Use of Chemical Tracer to Detect Floaters in a Tree Swallow (Tachycineta bicolor) Population
KELLY K. HALLINGER and DANIEL A. CRISTOL
Institute for Integrative Bird Behavior Studies, Dept. of Biology, College of William and Mary, Williamsburg, VA, USA 23187.
In many species of birds, a non-breeding portion of the population spends the breeding season on or near the nesting grounds. This floating subset of the population is often comprised of young or low-quality individuals that can subsequently recruit into the breeding population. However, floaters are difficult to study and most documentation has been the result of nest site manipulation or experimental removal of residents. Here, using a contaminant as a tracer, we show unequivocal recruitment of floater Tree Swallows (Tachycineta bicolor) into a breeding population without experimental manipulation. In 2005, a nest box trail was established along the South River (Virginia, USA) to monitor breeding Tree Swallows exposed to aquatic mercury. Because feather mercury levels reflect exposure during the previous breeding season, we were able to use mercury to detect prior occupancy among new recruits in the population. Through this technique, we estimated that 58% of 79 new breeders had been present in our contaminated study area during the previous breeding season. Future studies could profit from incorporating floater abundance and behavior into evaluations of contaminant impact because floaters at contaminated sites receive more exposure than would be estimated based only on their longevity in the breeding population.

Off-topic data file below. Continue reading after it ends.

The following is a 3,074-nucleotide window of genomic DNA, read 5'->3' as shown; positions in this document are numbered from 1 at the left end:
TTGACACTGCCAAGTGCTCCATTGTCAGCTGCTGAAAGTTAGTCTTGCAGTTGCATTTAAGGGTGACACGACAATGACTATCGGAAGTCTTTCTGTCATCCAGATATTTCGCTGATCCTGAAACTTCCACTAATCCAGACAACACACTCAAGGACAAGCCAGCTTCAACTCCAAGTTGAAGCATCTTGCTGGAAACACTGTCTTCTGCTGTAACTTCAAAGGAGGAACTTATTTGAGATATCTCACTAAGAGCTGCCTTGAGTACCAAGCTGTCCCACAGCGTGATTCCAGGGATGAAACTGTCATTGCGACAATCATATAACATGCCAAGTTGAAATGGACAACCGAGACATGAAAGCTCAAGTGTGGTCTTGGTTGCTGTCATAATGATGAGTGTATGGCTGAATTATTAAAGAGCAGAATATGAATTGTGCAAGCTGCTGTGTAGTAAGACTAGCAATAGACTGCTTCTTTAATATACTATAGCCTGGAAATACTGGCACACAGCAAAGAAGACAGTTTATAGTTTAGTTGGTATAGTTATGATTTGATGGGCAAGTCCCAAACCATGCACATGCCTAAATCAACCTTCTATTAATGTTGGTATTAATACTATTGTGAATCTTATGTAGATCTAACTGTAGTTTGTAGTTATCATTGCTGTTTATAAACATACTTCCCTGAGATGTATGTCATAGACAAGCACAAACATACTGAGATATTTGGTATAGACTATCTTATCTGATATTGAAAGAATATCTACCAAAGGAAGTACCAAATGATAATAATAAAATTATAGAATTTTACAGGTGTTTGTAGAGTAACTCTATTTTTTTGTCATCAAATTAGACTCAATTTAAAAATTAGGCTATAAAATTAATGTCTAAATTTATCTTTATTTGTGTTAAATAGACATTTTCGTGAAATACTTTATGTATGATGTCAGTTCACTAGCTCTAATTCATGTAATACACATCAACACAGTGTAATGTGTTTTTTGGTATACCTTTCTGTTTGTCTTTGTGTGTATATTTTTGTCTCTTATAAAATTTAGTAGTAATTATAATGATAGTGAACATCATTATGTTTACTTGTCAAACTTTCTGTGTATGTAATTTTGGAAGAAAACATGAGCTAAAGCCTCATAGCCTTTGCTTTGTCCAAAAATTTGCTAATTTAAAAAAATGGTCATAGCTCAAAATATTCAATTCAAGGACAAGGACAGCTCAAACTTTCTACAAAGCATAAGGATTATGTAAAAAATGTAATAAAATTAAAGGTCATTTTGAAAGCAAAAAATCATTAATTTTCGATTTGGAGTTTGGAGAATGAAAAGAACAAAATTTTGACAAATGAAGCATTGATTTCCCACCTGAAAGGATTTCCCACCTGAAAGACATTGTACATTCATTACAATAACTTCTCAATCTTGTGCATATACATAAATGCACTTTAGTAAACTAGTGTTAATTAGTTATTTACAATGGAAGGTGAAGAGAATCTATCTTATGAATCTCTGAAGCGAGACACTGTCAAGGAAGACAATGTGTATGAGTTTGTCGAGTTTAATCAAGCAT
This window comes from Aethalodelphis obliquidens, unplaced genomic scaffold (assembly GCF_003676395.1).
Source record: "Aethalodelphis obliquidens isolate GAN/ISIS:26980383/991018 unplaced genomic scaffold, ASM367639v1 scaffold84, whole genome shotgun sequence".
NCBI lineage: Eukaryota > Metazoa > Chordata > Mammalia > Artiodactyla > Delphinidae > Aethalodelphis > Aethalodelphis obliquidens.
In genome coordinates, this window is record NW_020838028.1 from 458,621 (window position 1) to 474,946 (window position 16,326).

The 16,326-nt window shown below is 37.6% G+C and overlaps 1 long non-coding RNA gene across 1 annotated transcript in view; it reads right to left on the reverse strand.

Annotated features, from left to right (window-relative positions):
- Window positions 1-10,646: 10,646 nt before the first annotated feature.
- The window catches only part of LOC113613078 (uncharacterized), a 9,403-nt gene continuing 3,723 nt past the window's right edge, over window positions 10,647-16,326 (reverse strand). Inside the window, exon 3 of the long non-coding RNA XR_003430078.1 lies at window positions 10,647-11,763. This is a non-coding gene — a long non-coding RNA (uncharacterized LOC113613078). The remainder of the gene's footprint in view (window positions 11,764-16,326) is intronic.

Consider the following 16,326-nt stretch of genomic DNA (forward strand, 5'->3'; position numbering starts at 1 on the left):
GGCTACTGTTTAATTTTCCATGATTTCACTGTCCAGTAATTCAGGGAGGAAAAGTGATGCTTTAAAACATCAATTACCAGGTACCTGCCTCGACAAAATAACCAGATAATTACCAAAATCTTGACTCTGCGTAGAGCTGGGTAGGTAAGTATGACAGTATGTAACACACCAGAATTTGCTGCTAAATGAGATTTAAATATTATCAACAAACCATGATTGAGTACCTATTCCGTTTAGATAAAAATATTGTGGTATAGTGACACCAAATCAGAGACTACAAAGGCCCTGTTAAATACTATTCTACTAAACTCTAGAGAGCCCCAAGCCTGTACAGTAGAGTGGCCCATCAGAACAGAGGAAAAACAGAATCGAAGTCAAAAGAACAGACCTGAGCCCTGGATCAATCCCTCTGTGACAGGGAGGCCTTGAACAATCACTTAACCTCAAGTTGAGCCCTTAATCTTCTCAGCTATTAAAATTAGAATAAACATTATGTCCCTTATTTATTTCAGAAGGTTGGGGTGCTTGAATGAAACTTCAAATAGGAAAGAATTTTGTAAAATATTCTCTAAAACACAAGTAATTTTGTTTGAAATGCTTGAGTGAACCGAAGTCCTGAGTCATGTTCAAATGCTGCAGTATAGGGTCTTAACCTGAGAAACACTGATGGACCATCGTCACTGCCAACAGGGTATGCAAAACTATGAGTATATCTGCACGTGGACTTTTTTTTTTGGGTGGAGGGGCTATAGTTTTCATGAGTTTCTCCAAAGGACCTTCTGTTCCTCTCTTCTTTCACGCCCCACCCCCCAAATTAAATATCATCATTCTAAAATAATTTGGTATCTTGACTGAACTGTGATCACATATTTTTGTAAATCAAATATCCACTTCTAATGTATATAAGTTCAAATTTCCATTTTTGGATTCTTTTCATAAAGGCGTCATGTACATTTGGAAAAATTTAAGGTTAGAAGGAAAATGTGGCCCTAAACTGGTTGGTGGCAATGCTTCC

Key Words: chemicaltracer, floater, mercury, territoriality, Tree Swallow